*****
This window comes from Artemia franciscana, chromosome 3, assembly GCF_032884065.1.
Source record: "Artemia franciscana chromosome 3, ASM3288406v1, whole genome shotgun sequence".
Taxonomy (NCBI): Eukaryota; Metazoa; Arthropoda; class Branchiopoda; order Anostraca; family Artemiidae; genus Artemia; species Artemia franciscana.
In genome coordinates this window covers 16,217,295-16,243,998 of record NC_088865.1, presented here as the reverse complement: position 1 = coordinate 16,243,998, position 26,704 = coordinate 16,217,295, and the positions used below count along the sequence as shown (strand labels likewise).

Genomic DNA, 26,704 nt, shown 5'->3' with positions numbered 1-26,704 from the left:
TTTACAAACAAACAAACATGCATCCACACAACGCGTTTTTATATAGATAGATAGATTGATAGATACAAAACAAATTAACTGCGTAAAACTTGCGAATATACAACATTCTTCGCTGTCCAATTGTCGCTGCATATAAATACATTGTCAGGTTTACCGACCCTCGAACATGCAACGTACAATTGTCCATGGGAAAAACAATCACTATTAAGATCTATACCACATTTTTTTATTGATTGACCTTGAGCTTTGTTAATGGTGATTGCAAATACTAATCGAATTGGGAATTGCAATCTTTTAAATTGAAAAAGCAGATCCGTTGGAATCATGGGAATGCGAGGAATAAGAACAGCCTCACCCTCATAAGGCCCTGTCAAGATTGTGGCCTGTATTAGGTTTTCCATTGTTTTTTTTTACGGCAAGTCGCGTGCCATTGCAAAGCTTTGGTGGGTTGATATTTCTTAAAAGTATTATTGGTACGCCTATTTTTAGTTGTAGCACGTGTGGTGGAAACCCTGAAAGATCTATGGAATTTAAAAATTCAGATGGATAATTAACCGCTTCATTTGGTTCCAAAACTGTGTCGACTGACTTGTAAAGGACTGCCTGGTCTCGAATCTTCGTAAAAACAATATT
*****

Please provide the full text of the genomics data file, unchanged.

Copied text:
This window comes from Artemia franciscana, chromosome 3, assembly GCF_032884065.1.
Source record: "Artemia franciscana chromosome 3, ASM3288406v1, whole genome shotgun sequence".
Taxonomy (NCBI): Eukaryota; Metazoa; Arthropoda; class Branchiopoda; order Anostraca; family Artemiidae; genus Artemia; species Artemia franciscana.
In genome coordinates this window covers 16,217,295-16,243,998 of record NC_088865.1, presented here as the reverse complement: position 1 = coordinate 16,243,998, position 26,704 = coordinate 16,217,295, and the positions used below count along the sequence as shown (strand labels likewise).

Genomic DNA, 26,704 nt, shown 5'->3' with positions numbered 1-26,704 from the left:
TTTACAAACAAACAAACATGCATCCACACAACGCGTTTTTATATAGATAGATAGATTGATAGATACAAAACAAATTAACTGCGTAAAACTTGCGAATATACAACATTCTTCGCTGTCCAATTGTCGCTGCATATAAATACATTGTCAGGTTTACCGACCCTCGAACATGCAACGTACAATTGTCCATGGGAAAAACAATCACTATTAAGATCTATACCACATTTTTTTATTGATTGACCTTGAGCTTTGTTAATGGTGATTGCAAATACTAATCGAATTGGGAATTGCAATCTTTTAAATTGAAAAAGCAGATCCGTTGGAATCATGGGAATGCGAGGAATAAGAACAGCCTCACCCTCATAAGGCCCTGTCAAGATTGTGGCCTGTATTAGGTTTTCCATTGTTTTTTTTTACGGCAAGTCGCGTGCCATTGCAAAGCTTTGGTGGGTTGATATTTCTTAAAAGTATTATTGGTACGCCTATTTTTAGTTGTAGCACGTGTGGTGGAAACCCTGAAAGATCTATGGAATTTAAAAATTCAGATGGATAATTAACCGCTTCATTTGGTTCCAAAACTGTGTCGACTGACTTGTAAAGGACTGCCTGGTCTCGAATCTTCGTAAAAACAATATT